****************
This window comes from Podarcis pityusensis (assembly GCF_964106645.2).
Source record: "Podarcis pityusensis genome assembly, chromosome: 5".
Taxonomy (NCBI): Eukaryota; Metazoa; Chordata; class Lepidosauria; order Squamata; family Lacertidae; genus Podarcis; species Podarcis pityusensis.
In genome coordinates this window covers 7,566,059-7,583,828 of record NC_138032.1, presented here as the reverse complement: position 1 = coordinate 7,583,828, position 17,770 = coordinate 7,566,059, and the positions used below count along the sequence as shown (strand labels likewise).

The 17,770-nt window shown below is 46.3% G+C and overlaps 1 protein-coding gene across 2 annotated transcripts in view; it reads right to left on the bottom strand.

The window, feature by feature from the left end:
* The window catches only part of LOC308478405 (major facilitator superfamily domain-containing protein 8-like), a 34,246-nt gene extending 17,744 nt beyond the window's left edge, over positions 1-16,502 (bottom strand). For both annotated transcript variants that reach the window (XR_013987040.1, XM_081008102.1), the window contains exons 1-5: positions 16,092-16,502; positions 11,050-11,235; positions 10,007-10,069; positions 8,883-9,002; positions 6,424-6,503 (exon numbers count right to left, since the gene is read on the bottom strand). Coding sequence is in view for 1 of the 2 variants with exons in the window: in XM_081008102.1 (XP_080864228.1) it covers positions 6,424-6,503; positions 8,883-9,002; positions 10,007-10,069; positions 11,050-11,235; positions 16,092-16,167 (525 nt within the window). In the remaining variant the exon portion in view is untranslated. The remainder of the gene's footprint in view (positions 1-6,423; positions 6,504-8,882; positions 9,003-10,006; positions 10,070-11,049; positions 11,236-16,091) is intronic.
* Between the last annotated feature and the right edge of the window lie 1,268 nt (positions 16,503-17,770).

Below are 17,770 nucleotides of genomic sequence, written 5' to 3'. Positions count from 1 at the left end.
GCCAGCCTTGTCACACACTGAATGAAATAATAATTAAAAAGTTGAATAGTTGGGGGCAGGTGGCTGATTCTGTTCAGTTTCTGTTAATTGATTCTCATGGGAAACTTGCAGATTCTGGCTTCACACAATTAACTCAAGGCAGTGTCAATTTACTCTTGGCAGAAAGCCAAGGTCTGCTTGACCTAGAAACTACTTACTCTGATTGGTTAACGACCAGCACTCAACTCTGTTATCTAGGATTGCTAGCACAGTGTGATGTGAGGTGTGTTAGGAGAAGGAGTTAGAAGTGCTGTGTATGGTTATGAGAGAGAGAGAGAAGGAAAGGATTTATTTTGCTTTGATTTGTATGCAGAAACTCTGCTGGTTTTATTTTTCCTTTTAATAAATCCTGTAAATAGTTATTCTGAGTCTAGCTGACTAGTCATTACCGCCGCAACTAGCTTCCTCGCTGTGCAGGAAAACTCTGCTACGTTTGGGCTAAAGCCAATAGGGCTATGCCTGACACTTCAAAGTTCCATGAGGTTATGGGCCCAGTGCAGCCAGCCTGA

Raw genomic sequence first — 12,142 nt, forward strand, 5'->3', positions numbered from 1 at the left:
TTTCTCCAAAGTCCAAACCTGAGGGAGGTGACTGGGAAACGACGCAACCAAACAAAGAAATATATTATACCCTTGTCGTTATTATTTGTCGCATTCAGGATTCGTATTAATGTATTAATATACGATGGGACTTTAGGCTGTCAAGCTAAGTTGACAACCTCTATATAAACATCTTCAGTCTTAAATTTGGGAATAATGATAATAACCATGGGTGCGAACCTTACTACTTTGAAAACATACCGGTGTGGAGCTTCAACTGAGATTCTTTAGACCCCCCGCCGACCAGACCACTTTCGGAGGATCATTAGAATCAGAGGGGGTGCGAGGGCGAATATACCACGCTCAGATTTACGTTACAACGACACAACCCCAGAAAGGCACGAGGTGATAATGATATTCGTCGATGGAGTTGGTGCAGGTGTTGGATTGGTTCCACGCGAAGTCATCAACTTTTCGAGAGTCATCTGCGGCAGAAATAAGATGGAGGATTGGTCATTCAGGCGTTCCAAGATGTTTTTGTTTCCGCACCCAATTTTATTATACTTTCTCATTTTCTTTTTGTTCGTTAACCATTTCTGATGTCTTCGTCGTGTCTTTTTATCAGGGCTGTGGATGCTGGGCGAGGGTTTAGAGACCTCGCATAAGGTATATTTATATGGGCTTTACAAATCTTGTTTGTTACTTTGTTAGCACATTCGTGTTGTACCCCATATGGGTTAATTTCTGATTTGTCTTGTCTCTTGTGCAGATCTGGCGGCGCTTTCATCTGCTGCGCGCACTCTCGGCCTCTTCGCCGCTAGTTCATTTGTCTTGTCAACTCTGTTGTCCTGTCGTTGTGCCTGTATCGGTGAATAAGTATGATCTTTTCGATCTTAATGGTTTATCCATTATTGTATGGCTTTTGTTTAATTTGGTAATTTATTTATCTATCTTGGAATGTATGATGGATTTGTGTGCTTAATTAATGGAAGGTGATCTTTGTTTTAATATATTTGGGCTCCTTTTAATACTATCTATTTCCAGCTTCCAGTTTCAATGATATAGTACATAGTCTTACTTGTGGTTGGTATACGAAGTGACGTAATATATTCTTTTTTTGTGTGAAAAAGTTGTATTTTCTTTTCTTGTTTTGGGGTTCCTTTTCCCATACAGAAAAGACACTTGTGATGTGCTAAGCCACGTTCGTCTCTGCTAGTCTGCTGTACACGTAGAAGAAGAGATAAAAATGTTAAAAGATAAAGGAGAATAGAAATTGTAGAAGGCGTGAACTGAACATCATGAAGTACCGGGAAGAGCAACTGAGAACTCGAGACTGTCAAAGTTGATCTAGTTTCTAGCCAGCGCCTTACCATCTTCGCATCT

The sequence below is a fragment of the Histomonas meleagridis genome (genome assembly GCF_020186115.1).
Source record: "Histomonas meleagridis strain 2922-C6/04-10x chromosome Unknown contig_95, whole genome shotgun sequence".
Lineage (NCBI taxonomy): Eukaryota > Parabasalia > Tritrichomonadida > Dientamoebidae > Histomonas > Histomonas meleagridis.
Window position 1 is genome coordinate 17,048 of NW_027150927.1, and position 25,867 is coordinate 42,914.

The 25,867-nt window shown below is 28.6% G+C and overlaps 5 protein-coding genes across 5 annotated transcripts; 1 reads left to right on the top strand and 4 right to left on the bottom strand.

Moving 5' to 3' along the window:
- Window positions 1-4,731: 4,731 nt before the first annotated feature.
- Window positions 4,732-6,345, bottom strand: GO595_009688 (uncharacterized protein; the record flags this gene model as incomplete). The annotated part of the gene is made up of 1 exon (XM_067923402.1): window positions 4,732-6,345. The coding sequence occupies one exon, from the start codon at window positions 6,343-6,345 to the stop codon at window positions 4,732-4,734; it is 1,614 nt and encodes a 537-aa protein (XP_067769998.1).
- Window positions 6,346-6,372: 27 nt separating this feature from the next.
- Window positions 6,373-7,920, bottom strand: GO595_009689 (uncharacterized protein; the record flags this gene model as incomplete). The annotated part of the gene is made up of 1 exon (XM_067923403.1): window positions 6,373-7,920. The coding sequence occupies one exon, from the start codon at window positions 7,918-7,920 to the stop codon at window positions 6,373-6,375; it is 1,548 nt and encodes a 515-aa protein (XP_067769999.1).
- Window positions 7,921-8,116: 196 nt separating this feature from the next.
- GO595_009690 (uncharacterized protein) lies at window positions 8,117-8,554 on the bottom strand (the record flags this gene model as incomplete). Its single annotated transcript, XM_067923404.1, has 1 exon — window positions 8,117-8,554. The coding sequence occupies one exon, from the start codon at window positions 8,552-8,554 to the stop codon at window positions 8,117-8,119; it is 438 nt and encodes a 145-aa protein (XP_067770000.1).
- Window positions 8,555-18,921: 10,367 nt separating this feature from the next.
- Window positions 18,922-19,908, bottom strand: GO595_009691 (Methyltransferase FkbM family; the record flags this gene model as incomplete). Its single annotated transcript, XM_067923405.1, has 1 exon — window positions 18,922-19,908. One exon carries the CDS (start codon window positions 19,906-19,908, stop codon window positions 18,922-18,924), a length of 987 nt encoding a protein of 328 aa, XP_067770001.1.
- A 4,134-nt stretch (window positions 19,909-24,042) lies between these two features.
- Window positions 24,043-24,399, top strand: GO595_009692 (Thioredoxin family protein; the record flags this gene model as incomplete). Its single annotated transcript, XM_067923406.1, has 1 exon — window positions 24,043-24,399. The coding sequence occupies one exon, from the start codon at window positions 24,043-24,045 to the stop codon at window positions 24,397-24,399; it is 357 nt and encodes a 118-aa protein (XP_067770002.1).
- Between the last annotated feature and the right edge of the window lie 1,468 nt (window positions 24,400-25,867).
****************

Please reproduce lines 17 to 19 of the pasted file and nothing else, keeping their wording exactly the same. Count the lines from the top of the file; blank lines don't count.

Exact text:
The 25,867-nt window shown below is 28.6% G+C and overlaps 5 protein-coding genes across 5 annotated transcripts; 1 reads left to right on the top strand and 4 right to left on the bottom strand.

Moving 5' to 3' along the window:
- Window positions 1-4,731: 4,731 nt before the first annotated feature.